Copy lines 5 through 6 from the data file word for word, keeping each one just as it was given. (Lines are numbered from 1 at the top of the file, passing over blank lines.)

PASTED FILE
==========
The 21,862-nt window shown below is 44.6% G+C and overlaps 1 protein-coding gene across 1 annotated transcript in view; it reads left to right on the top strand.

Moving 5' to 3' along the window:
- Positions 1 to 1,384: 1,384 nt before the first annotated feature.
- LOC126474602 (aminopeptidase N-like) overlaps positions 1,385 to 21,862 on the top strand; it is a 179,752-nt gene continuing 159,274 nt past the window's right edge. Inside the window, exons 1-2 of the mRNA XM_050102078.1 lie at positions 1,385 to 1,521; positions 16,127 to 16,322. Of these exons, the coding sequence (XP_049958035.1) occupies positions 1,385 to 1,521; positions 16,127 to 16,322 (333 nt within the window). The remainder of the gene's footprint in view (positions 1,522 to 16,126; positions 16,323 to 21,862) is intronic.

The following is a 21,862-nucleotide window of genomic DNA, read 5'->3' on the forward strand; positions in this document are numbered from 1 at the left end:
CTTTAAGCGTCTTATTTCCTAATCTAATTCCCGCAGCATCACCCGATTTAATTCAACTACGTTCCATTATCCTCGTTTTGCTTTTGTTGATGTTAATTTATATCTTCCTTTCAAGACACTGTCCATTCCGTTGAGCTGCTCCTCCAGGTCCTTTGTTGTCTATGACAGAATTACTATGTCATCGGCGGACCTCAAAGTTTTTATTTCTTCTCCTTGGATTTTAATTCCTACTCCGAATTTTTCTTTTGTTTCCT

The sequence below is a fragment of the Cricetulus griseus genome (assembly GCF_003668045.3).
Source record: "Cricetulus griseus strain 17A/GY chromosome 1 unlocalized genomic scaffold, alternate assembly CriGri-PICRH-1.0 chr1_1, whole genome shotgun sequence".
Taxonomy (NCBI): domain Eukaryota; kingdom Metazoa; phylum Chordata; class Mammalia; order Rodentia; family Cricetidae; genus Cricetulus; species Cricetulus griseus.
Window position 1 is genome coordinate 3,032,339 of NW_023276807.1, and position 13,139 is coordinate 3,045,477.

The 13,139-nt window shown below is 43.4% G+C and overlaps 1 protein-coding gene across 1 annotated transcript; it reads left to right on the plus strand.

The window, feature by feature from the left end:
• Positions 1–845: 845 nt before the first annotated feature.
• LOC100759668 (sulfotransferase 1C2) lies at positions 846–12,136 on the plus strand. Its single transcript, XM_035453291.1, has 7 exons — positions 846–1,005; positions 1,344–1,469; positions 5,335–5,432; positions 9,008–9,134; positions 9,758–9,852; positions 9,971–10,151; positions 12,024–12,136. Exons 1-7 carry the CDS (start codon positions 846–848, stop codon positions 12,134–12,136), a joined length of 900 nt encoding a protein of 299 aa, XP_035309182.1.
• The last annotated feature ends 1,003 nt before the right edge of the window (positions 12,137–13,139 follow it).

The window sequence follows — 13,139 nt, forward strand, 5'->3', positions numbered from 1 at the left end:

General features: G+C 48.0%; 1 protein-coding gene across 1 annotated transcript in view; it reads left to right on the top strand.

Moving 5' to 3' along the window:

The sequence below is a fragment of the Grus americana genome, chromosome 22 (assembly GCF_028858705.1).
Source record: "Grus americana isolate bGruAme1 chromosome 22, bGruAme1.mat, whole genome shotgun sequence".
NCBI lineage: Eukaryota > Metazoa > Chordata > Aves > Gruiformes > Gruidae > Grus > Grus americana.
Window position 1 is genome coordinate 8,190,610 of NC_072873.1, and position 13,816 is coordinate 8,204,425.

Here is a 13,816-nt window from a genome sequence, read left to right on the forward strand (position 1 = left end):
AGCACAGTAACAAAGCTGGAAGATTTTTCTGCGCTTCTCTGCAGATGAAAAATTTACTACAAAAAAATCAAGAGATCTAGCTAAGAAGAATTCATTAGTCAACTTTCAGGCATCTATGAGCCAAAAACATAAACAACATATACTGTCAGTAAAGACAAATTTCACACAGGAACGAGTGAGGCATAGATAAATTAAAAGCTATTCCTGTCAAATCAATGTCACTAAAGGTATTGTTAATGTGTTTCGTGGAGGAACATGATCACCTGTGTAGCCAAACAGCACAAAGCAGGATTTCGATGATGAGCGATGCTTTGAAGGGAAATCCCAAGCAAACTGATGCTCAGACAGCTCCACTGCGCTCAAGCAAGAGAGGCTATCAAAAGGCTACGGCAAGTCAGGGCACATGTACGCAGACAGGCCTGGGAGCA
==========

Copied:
The following is a 21,862-nucleotide window of genomic DNA, read 5'->3' on the forward strand; positions in this document are numbered from 1 at the left end:
CTTTAAGCGTCTTATTTCCTAATCTAATTCCCGCAGCATCACCCGATTTAATTCAACTACGTTCCATTATCCTCGTTTTGCTTTTGTTGATGTTAATTTATATCTTCCTTTCAAGACACTGTCCATTCCGTTGAGCTGCTCCTCCAGGTCCTTTGTTGTCTATGACAGAATTACTATGTCATCGGCGGACCTCAAAGTTTTTATTTCTTCTCCTTGGATTTTAATTCCTACTCCGAATTTTTCTTTTGTTTCCT